Welcome to NYS Council for
Community Behavioral Healthcare


NYS Council Press Release



CONTACT: Nate Jackson, nate.jackson@berlinrosen.com


Budget’s Commercial Insurance Rate Mandate Will Help Tackle New York’s
Devastating Opioid Overdose and Youth Mental Health Crises

One in Three New Yorkers Face Mental Health Challenges as New York City
Reports All-Time High for Overdose Deaths

ALBANY, N.Y. – After a decade of advocacy from the New York State Council for Community Behavioral Healthcare, Gov. Kathy Hochul and the New York Legislature will enact a state budget that makes meaningful strides toward increasing access to care for New Yorkers urgently in need of mental health and addiction services. A landmark
mandate in the Fiscal Year 2025 New York State Budget will ensure that community-based providers are reimbursed at a fair rate for services provided to individuals with commercial insurance, significantly opening up access to desperately needed care for thousands of New Yorkers waiting for critical services. The mandate comes as one in three New Yorkers statewide face a mental health challenge and after New York City reported an all-time-high for overdose deaths in 2022 – rates are even worse for low-income New Yorkers.

For more than a decade, the New York State Council has worked tirelessly to ensure all New Yorkers can access care through the state’s public mental hygiene system – regardless of the insurance card in their pockets. As a result of the deeply inadequate rates insurers have long been allowed to pay community-based providers, waiting lists for life-saving care have grown massively amid a crushing overdose epidemic and intensifying youth mental health crisis.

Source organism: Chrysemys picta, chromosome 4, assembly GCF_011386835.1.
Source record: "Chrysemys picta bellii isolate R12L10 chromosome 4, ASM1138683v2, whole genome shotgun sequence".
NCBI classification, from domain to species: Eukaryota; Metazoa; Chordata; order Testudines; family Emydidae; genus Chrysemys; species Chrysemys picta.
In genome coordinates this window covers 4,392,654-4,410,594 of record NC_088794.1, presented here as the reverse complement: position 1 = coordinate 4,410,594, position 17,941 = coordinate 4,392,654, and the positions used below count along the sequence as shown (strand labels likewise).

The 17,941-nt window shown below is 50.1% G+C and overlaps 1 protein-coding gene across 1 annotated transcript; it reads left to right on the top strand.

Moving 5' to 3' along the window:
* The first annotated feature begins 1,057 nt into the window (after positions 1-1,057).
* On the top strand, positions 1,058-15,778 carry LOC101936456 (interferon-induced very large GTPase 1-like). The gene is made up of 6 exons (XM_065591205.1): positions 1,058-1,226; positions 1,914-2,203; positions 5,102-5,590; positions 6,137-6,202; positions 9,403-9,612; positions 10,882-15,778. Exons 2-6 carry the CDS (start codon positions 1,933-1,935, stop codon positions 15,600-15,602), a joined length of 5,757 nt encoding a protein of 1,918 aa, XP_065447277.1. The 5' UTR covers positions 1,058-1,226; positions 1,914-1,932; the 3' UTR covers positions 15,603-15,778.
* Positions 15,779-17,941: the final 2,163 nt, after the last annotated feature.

“With this historic budget provision, New York has taken a courageous and necessary step to ensure providers can afford to meet increasing demands for care,” said Lauri Cole, Executive Director of the New York State Council for Community Behavioral Healthcare. “We have stayed the course and led the charge for this provision for more than a decade for one reason: New Yorkers in need of mental health and substance use disorder services deserve equitable access to care. This change will grow the number of in-network providers for New Yorkers who need care and marks a seismic shift in the way these essential services are reimbursed. Access to care is and has always been our north star.”

The mandate will require commercial insurers to pay community-based mental health and substance use disorder agencies at least the same reimbursement rate that is paid to providers for services to Medicaid members. New York State set a mandated minimum reimbursement rate for community-based mental health and substance use disorder services under Medicaid more than 10 years ago. For more on the new mandate, visit Part AA of the Health/Mental Hygiene, Article VII, in the budget bill.